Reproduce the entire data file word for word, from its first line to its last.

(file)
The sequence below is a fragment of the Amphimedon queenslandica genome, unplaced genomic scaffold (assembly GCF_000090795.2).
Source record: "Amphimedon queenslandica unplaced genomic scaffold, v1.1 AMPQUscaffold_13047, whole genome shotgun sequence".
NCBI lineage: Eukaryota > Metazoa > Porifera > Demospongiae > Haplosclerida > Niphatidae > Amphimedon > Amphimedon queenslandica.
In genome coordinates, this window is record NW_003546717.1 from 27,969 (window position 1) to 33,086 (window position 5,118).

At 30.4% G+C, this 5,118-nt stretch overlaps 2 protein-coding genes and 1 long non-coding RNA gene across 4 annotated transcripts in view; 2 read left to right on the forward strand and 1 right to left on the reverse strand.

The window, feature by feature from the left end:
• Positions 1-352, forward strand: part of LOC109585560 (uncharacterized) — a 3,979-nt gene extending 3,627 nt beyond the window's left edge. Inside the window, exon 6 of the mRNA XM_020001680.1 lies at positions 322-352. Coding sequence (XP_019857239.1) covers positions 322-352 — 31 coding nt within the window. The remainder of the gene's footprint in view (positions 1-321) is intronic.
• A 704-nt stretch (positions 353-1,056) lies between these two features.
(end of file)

The sequence below is a fragment of the Amphimedon queenslandica genome, unplaced genomic scaffold (assembly GCF_000090795.2).
Source record: "Amphimedon queenslandica unplaced genomic scaffold, v1.1 AMPQUscaffold_13047, whole genome shotgun sequence".
NCBI lineage: Eukaryota > Metazoa > Porifera > Demospongiae > Haplosclerida > Niphatidae > Amphimedon > Amphimedon queenslandica.
In genome coordinates, this window is record NW_003546717.1 from 27,969 (window position 1) to 33,086 (window position 5,118).

At 30.4% G+C, this 5,118-nt stretch overlaps 2 protein-coding genes and 1 long non-coding RNA gene across 4 annotated transcripts in view; 2 read left to right on the forward strand and 1 right to left on the reverse strand.

The window, feature by feature from the left end:
• Positions 1-352, forward strand: part of LOC109585560 (uncharacterized) — a 3,979-nt gene extending 3,627 nt beyond the window's left edge. Inside the window, exon 6 of the mRNA XM_020001680.1 lies at positions 322-352. Coding sequence (XP_019857239.1) covers positions 322-352 — 31 coding nt within the window. The remainder of the gene's footprint in view (positions 1-321) is intronic.
• A 704-nt stretch (positions 353-1,056) lies between these two features.